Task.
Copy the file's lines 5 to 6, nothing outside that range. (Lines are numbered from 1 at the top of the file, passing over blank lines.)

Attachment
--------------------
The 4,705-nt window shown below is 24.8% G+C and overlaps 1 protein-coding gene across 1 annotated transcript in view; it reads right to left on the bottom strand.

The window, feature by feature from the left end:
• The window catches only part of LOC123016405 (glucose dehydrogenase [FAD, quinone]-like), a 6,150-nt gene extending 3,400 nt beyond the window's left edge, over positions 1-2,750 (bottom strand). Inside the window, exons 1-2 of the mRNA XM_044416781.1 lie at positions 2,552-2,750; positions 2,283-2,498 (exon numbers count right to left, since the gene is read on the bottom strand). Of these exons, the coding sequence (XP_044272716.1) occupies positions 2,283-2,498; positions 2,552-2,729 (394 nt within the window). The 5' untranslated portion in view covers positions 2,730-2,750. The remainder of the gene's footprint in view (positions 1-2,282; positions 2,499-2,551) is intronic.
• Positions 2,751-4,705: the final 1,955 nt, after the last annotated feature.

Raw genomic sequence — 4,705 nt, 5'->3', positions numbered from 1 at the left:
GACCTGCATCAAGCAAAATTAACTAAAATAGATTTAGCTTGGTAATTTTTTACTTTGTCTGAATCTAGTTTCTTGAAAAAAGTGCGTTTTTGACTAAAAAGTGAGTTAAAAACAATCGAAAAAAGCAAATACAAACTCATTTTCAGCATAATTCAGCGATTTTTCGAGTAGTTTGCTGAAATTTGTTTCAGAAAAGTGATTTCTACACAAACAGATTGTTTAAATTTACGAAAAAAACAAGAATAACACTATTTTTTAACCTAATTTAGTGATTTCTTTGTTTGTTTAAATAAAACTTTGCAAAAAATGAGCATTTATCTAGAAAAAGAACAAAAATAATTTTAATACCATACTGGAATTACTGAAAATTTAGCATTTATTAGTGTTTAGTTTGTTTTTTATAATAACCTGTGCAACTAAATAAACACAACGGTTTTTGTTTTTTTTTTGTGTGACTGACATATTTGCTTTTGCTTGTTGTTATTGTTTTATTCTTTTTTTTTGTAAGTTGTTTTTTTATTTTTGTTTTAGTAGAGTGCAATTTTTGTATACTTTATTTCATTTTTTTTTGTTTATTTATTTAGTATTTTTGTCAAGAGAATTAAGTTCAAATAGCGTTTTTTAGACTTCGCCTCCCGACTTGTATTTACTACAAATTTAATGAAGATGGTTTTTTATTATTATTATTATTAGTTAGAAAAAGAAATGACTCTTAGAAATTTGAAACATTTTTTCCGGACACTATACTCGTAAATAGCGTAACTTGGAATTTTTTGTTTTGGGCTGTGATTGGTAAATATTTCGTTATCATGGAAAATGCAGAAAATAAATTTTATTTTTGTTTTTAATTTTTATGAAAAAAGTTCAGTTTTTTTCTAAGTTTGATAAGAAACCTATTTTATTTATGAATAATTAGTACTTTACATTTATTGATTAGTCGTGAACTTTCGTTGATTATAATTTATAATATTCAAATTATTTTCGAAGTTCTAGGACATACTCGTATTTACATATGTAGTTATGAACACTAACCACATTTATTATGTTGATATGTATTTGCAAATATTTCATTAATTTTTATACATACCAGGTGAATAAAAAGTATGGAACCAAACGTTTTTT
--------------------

Raw genomic sequence — 4,705 nt, 5'->3', positions numbered from 1 at the left:
GACCTGCATCAAGCAAAATTAACTAAAATAGATTTAGCTTGGTAATTTTTTACTTTGTCTGAATCTAGTTTCTTGAAAAAAGTGCGTTTTTGACTAAAAAGTGAGTTAAAAACAATCGAAAAAAGCAAATACAAACTCATTTTCAGCATAATTCAGCGATTTTTCGAGTAGTTTGCTGAAATTTGTTTCAGAAAAGTGATTTCTACACAAACAGATTGTTTAAATTTACGAAAAAAACAAGAATAACACTATTTTTTAACCTAATTTAGTGATTTCTTTGTTTGTTTAAATAAAACTTTGCAAAAAATGAGCATTTATCTAGAAAAAGAACAAAAATAATTTTAATACCATACTGGAATTACTGAAAATTTAGCATTTATTAGTGTTTAGTTTGTTTTTTATAATAACCTGTGCAACTAAATAAACACAACGGTTTTTGTTTTTTTTTTGTGTGACTGACATATTTGCTTTTGCTTGTTGTTATTGTTTTATTCTTTTTTTTTGTAAGTTGTTTTTTTATTTTTGTTTTAGTAGAGTGCAATTTTTGTATACTTTATTTCATTTTTTTTTGTTTATTTATTTAGTATTTTTGTCAAGAGAATTAAGTTCAAATAGCGTTTTTTAGACTTCGCCTCCCGACTTGTATTTACTACAAATTTAATGAAGATGGTTTTTTATTATTATTATTATTAGTTAGAAAAAGAAATGACTCTTAGAAATTTGAAACATTTTTTCCGGACACTATACTCGTAAATAGCGTAACTTGGAATTTTTTGTTTTGGGCTGTGATTGGTAAATATTTCGTTATCATGGAAAATGCAGAAAATAAATTTTATTTTTGTTTTTAATTTTTATGAAAAAAGTTCAGTTTTTTTCTAAGTTTGATAAGAAACCTATTTTATTTATGAATAATTAGTACTTTACATTTATTGATTAGTCGTGAACTTTCGTTGATTATAATTTATAATATTCAAATTATTTTCGAAGTTCTAGGACATACTCGTATTTACATATGTAGTTATGAACACTAACCACATTTATTATGTTGATATGTATTTGCAAATATTTCATTAATTTTTATACATACCAGGTGAATAAAAAGTATGGAACCAAACGTTTTTT